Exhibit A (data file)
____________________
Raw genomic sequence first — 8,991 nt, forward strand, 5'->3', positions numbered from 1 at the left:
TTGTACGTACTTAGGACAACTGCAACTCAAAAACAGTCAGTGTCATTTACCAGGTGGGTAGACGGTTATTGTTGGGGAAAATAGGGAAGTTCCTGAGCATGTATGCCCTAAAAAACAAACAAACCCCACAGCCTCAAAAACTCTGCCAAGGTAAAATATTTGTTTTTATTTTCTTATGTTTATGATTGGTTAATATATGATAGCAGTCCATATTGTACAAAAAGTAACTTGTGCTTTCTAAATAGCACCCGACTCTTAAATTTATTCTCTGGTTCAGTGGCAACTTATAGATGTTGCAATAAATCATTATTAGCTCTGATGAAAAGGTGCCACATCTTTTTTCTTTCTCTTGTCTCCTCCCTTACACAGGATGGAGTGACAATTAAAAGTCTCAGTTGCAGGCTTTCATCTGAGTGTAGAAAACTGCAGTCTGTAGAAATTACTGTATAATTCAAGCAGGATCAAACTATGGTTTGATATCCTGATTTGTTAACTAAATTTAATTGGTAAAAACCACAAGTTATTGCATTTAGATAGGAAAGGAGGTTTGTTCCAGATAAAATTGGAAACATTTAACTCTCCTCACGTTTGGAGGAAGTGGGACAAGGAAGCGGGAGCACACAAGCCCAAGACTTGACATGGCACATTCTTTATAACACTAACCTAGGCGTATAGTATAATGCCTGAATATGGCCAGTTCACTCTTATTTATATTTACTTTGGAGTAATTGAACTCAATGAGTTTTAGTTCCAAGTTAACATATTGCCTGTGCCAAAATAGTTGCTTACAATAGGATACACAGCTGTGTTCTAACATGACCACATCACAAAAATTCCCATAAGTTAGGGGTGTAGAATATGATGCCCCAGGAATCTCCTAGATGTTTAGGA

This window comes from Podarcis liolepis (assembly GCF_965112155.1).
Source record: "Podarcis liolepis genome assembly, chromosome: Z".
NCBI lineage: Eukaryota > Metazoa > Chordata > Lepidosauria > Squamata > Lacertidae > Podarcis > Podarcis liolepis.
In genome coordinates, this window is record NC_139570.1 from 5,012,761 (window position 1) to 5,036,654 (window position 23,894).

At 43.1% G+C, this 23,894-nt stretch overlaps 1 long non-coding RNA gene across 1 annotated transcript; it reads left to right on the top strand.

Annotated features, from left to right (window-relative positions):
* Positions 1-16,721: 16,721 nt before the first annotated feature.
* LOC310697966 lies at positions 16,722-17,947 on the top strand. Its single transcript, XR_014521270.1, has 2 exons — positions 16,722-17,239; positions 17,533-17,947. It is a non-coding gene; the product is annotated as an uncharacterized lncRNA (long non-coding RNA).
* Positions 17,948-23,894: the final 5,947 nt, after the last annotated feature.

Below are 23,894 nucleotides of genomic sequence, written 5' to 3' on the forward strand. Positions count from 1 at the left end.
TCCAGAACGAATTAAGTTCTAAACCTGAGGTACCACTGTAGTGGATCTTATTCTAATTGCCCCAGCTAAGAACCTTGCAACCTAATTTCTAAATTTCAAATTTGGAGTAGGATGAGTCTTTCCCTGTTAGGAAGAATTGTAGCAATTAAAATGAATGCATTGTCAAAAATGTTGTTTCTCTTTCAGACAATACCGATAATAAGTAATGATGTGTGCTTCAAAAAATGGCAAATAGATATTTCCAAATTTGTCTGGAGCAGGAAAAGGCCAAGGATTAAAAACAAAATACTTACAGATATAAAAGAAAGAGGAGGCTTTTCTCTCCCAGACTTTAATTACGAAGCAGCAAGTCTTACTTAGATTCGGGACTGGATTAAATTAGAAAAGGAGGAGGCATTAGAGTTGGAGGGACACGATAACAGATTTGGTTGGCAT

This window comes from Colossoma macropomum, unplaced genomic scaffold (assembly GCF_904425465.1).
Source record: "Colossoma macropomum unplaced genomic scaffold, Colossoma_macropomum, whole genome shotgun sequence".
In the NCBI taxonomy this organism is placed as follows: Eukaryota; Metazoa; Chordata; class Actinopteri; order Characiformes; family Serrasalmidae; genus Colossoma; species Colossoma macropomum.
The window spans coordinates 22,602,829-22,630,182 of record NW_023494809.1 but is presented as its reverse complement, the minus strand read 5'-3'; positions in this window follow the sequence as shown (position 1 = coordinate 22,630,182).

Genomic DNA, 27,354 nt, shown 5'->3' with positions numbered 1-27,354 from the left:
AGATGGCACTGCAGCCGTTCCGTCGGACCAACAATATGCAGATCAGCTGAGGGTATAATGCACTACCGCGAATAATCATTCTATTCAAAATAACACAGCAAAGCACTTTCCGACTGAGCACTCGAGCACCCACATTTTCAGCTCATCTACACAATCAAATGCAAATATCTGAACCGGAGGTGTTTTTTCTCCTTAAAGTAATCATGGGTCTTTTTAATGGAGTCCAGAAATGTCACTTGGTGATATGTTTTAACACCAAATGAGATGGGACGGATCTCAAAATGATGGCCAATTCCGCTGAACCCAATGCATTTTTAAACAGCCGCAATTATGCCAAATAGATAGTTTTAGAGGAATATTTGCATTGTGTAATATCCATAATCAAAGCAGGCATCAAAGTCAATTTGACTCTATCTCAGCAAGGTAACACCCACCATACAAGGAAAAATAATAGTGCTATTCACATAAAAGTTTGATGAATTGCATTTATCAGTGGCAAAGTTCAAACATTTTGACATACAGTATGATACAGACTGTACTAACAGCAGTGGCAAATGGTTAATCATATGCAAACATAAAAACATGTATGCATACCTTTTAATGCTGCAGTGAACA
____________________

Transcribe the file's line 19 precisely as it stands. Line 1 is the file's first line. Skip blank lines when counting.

AGATGGCACTGCAGCCGTTCCGTCGGACCAACAATATGCAGATCAGCTGAGGGTATAATGCACTACCGCGAATAATCATTCTATTCAAAATAACACAGCAAAGCACTTTCCGACTGAGCACTCGAGCACCCACATTTTCAGCTCATCTACACAATCAAATGCAAATATCTGAACCGGAGGTGTTTTTTCTCCTTAAAGTAATCATGGGTCTTTTTAATGGAGTCCAGAAATGTCACTTGGTGATATGTTTTAACACCAAATGAGATGGGACGGATCTCAAAATGATGGCCAATTCCGCTGAACCCAATGCATTTTTAAACAGCCGCAATTATGCCAAATAGATAGTTTTAGAGGAATATTTGCATTGTGTAATATCCATAATCAAAGCAGGCATCAAAGTCAATTTGACTCTATCTCAGCAAGGTAACACCCACCATACAAGGAAAAATAATAGTGCTATTCACATAAAAGTTTGATGAATTGCATTTATCAGTGGCAAAGTTCAAACATTTTGACATACAGTATGATACAGACTGTACTAACAGCAGTGGCAAATGGTTAATCATATGCAAACATAAAAACATGTATGCATACCTTTTAATGCTGCAGTGAACA